At the time, both men felt a need to score a victory and feed their egos. Both had suffered defeats in their attempts to run for political office, but both had proven successful in other fields: Buckley as the host of the right-wing talk show Firing Line, and Vidal as the author of best-selling books like the Myra Breckenridge. So they were primed for battle.
CLIP Men and women who are sexually repressed… For Buckley Vidal was the devil… a cultural war has joined the race war… tree of liberty watered with blood…
The film builds to the infamous moment where the usually in control Buckley let Vidal unsettle him during the debate during the Chicago Democratic convention after police faced off against protesters.
CLIP Raising a VietCong flag… crypto nazi… queer…
Best Of Enemies presents this as a pivotal moment. The first time the clip is played, there is a moment of silence and then Dick Cavett – interviewed for the film – says, “The network nearly shat.” On air, Howard K. Smith closes the debate with the comment that the evening provides “a little more heat and a little less light” than usual.
The documentary shows the exchange multiple times, and seeks reactions from people who knew each man. And the point the filmmaker want to make is that this was not just a pivotal moment for the debates but also for the two men and for TV news. So much of what Buckley and Vidal did in their careers leading up to this and on the debates was about elevating the public discussion and educating people but its those ten seconds when Buckley lost his composure that television took away as what they wanted to emulate. Vidal saw it as a moment of victory, Buckley was embarrassing that he had been ruffled to the point of losing his temper and losing the moral high ground. And TV News caught a glimpse of its ratings future and started programming the kind of left-versus-right circus shows where the combatants spend more time insulting each other than discussing ideas or finding common ground for compromise.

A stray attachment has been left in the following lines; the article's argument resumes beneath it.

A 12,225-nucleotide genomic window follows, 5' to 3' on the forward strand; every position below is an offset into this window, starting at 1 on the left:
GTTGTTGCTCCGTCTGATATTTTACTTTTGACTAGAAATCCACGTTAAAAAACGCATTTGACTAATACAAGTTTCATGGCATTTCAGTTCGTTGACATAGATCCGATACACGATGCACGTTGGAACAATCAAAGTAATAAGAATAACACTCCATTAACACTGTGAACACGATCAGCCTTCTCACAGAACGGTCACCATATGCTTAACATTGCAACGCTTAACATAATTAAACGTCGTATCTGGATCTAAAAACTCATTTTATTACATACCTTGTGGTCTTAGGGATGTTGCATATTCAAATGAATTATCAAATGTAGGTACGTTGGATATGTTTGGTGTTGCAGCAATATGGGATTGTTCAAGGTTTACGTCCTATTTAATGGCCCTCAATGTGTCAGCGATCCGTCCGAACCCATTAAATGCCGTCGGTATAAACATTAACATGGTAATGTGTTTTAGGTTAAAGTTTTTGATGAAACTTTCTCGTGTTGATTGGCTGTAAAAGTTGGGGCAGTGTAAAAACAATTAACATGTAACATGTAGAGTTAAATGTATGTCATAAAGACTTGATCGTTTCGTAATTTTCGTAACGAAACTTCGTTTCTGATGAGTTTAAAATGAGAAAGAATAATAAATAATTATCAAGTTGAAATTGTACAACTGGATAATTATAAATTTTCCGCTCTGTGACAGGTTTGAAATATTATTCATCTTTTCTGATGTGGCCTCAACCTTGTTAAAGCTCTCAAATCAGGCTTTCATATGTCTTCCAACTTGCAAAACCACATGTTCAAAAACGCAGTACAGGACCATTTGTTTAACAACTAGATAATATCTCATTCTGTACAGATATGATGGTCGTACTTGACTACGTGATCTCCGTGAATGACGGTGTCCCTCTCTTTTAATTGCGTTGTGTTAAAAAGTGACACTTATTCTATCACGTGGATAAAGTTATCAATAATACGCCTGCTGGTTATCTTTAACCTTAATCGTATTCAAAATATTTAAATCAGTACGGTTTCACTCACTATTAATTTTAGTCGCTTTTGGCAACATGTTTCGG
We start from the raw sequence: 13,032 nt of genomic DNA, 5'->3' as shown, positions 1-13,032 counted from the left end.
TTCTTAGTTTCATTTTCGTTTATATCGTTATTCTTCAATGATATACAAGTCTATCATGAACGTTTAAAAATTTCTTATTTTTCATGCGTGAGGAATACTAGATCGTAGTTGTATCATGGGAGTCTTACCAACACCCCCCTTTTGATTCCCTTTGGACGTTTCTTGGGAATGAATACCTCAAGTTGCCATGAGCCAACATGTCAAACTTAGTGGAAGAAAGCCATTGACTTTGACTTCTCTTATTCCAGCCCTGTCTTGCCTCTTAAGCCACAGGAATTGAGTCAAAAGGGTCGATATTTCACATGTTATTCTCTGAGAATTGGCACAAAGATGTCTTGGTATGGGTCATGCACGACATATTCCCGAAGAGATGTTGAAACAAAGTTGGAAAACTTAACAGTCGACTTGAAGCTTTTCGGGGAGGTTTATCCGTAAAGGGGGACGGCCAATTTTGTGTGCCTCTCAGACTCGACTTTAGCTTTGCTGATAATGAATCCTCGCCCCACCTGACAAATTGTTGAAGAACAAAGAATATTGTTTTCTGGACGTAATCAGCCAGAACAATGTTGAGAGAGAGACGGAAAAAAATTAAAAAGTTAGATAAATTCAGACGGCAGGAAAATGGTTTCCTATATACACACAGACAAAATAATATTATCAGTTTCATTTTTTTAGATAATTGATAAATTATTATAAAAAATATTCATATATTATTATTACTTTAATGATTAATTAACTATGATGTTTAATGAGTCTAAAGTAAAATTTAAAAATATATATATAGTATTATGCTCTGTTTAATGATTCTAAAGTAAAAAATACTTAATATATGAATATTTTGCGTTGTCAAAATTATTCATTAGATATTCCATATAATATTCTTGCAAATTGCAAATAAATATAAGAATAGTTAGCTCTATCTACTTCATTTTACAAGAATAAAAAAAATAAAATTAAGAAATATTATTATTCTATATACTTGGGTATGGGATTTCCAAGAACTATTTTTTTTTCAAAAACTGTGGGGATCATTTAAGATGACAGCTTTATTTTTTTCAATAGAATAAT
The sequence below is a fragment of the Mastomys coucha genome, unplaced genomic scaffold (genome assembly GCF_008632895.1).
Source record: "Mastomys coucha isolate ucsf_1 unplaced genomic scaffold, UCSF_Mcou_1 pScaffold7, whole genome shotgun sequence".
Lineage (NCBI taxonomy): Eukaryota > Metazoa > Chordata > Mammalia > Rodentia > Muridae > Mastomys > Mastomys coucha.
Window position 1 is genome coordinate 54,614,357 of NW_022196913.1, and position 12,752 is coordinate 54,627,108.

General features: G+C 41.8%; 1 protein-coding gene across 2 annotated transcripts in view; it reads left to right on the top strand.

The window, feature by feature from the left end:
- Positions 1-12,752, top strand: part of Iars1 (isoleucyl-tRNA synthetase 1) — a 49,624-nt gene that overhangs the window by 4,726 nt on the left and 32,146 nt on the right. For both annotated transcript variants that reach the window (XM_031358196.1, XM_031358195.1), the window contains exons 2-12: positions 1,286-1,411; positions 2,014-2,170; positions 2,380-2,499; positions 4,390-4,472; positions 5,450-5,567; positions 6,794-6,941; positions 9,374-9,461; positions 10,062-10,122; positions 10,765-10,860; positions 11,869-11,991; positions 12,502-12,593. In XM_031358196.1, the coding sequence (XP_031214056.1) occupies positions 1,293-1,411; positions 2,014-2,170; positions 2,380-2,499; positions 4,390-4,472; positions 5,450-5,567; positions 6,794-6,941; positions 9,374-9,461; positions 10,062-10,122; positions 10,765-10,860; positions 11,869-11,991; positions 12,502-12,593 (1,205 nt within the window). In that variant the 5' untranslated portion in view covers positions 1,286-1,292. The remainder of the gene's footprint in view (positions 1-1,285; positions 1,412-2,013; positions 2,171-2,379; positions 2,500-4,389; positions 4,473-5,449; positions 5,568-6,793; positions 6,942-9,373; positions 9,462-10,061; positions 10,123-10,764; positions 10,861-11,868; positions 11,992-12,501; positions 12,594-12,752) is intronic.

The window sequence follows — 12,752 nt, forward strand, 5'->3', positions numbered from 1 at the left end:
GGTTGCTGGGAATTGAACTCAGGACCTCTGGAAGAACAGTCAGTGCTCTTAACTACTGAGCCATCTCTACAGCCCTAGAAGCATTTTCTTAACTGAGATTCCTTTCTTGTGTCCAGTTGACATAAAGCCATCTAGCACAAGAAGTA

Best of Enemies is fascinating in terms of the archival footage and the interviews with such people as Dick Cavett, Christopher Hitchens, Reid Buckley, and more. It’s not innovative filmmaking but the directing duo know how to spin an entertaining, enlightening, and sometimes unsettling narrative. What’s sad is that so much of the debates between these two men showed how good and riveting television could be, but the ten seconds where they lowered themselves to mere name calling seems to be the legacy that has been left behind. Best of enemies, at its best though, reminds us how thrilling and provocative an intelligent debate can be.
I’m Beth Accomando, your resident cinema junkie and you’ve been listening to my review of the new documentary Best of Enemies. Please subscribe to my podcast on iTunes and make sure to give it a review. Tomorrow I will have an interview posted with Oscar Winner George Chakiris, who will be in San Diego on Monday for a Q&A before the screening of West Side Story at the Globe. He won a best supporting actor award for playing Bernardo in West Side story.